It affects us all.

The air we breathe. The water we drink. The food we eat. All the things we come in contact with every day. Nothing is more intrinsic to health than our environment, with environmental exposures among the leading contributors to health problems. And while people are affected regardless of income and geography, environmental health risks especially threaten the most vulnerable among us.

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For decades, the Department of Environmental Health has conducted policy-relevant research, often working closely with affected communities, to help address environmental challenges. Academically, our students prepare to meet the challenges of environmental health through a solid grounding in epidemiology, exposure science, toxicology, risk assessment and related fields, as well as training in legal and economic topics relevant to environmental and public health.

Our work addresses the health effects of exposures to complex mixtures of chemicals, including chemicals contained in consumer products as well as contaminants of water, food, and soil such as lead or mercury. We evaluate the health effects of air pollution, including connections with global climate change. We are also interested in the adverse effects of non-chemical hazards such as noise, heat, and social stressors, and how different kinds of chemical and non-chemical exposures accumulate or interact to harm health. Vulnerable populations such as children and people living in poverty in the US and internationally are of special interest to us. The department includes two centers: one that addresses the mechanisms of action and consequences to health of exposure to chemicals found at Superfund sites and the other that addresses environmental health disparities in low-income communities and throughout Massachusetts.

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Publications

  • Published On 1/1/2019Shared and Study-specific Dietary Patterns and Head and Neck Cancer Risk in an International Consortium.Epidemiology (Cambridge, Mass.)read at PubMed
  • Published On 11/23/2018An interventional study of rice for reducing cadmium exposure in a Chinese industrial town.Environment internationalread at PubMed
  • Published On 11/16/2018Frequent human-poultry interactions and low prevalence of Salmonella in backyard chicken flocks in Massachusetts.Zoonoses and public healthread at PubMed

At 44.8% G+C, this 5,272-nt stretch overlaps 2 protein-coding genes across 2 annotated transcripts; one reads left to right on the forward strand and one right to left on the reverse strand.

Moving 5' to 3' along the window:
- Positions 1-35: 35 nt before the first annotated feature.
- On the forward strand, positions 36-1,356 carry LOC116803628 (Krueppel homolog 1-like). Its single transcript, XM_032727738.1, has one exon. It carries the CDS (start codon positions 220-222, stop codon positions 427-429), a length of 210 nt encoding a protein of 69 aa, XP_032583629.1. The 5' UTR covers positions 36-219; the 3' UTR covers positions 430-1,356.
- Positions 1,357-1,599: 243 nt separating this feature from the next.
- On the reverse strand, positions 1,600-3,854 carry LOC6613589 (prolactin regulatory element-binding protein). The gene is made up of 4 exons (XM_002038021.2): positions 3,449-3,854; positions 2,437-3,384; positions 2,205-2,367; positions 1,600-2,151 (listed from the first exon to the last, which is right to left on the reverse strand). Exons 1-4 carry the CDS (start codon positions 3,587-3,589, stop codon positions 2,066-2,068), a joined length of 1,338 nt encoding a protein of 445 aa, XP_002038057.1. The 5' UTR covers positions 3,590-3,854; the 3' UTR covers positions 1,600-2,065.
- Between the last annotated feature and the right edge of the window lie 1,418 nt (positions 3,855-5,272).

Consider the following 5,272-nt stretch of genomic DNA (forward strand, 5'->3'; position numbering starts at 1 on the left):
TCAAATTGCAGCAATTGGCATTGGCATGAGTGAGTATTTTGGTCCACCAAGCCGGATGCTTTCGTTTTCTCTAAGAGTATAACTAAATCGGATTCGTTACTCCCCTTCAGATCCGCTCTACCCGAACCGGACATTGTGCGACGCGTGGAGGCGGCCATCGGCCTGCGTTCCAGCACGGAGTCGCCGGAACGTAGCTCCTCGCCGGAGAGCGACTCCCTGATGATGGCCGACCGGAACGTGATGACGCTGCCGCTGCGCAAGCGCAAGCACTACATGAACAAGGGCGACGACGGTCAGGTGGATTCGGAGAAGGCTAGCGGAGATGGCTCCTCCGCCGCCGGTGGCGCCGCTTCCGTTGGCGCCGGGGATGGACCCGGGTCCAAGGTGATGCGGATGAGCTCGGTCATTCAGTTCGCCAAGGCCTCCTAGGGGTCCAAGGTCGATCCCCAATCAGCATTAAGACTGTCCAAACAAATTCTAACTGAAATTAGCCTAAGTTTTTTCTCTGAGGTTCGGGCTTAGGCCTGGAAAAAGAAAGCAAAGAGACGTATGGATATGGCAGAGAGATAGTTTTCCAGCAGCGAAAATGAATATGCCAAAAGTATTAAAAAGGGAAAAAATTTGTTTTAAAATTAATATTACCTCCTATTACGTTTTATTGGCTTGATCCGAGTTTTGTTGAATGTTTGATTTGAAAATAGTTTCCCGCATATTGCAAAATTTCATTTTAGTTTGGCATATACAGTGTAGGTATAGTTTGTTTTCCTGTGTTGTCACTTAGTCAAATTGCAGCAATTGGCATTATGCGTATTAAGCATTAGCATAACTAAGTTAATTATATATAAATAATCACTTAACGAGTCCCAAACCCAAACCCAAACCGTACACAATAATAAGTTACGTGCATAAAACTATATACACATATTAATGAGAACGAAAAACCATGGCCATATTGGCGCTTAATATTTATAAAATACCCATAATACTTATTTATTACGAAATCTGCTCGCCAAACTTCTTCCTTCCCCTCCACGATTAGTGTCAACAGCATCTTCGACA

• Published On 11/15/2018Old Receptor, New Tricks-The Ever-Expanding Universe of Aryl Hydrocarbon Receptor Functions. Report from the 4th AHR Meeting, 29?31 August 2018 in Paris, France.International journal of molecular sciencesread at PubMed
  • Published On 11/13/2018The Multiple Hit Hypothesis for Gulf War Illness: Self-Reported Chemical/Biological Weapons Exposure and Mild Traumatic Brain Injury.Brain sciencesread at PubMed
  • Published On 11/6/2018Modeled exposure to tetrachloroethylene-contaminated drinking water and the occurrence of birth defects: a case-control study from Massachusetts and Rhode Island.Environmental health : a global access science sourceread at PubMed
  • Published On 10/29/2018Heavy metal neurotoxicants induce ALS-linked TDP-43 pathology.Toxicological sciences : an official journal of the Society of Toxicologyread at PubMed
  • Published On 10/29/2018Impacts of high temperature on adverse birth outcomes in Seoul, Korea: Disparities by individual- and community-level characteristics.Environmental researchread at PubMed
  • Published On 10/18/2018Assessing the contributions of metals in environmental media to exposure biomarkers in a region of ferroalloy industry.Journal of exposure science & environmental epidemiologyread at PubMed
  • Published On 10/15/2018Development of an in-home, real-time air pollutant sensor platform and implications for community use.Environmental pollution (Barking, Essex : 1987)read at PubMed